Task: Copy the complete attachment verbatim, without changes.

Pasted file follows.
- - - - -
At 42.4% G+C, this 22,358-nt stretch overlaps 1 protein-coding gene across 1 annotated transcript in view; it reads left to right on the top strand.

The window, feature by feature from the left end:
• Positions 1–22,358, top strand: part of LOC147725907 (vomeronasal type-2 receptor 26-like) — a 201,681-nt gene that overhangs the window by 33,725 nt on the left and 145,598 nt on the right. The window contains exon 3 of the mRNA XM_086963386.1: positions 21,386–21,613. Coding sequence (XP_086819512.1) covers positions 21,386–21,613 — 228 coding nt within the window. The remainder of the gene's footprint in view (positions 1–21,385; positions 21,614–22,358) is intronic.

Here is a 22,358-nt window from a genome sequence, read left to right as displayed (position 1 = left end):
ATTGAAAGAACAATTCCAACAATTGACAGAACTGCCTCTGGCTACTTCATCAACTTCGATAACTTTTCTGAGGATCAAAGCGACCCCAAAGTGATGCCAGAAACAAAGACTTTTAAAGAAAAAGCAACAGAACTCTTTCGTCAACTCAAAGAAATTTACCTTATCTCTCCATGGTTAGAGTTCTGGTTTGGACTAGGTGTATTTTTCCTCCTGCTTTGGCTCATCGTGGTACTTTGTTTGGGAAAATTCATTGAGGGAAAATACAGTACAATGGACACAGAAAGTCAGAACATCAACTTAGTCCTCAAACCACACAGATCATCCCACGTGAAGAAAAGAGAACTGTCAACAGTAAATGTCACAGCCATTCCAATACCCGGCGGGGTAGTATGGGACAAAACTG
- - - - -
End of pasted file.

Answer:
At 42.4% G+C, this 22,358-nt stretch overlaps 1 protein-coding gene across 1 annotated transcript in view; it reads left to right on the top strand.

The window, feature by feature from the left end:
• Positions 1–22,358, top strand: part of LOC147725907 (vomeronasal type-2 receptor 26-like) — a 201,681-nt gene that overhangs the window by 33,725 nt on the left and 145,598 nt on the right. The window contains exon 3 of the mRNA XM_086963386.1: positions 21,386–21,613. Coding sequence (XP_086819512.1) covers positions 21,386–21,613 — 228 coding nt within the window. The remainder of the gene's footprint in view (positions 1–21,385; positions 21,614–22,358) is intronic.

Here is a 22,358-nt window from a genome sequence, read left to right as displayed (position 1 = left end):
ATTGAAAGAACAATTCCAACAATTGACAGAACTGCCTCTGGCTACTTCATCAACTTCGATAACTTTTCTGAGGATCAAAGCGACCCCAAAGTGATGCCAGAAACAAAGACTTTTAAAGAAAAAGCAACAGAACTCTTTCGTCAACTCAAAGAAATTTACCTTATCTCTCCATGGTTAGAGTTCTGGTTTGGACTAGGTGTATTTTTCCTCCTGCTTTGGCTCATCGTGGTACTTTGTTTGGGAAAATTCATTGAGGGAAAATACAGTACAATGGACACAGAAAGTCAGAACATCAACTTAGTCCTCAAACCACACAGATCATCCCACGTGAAGAAAAGAGAACTGTCAACAGTAAATGTCACAGCCATTCCAATACCCGGCGGGGTAGTATGGGACAAAACTG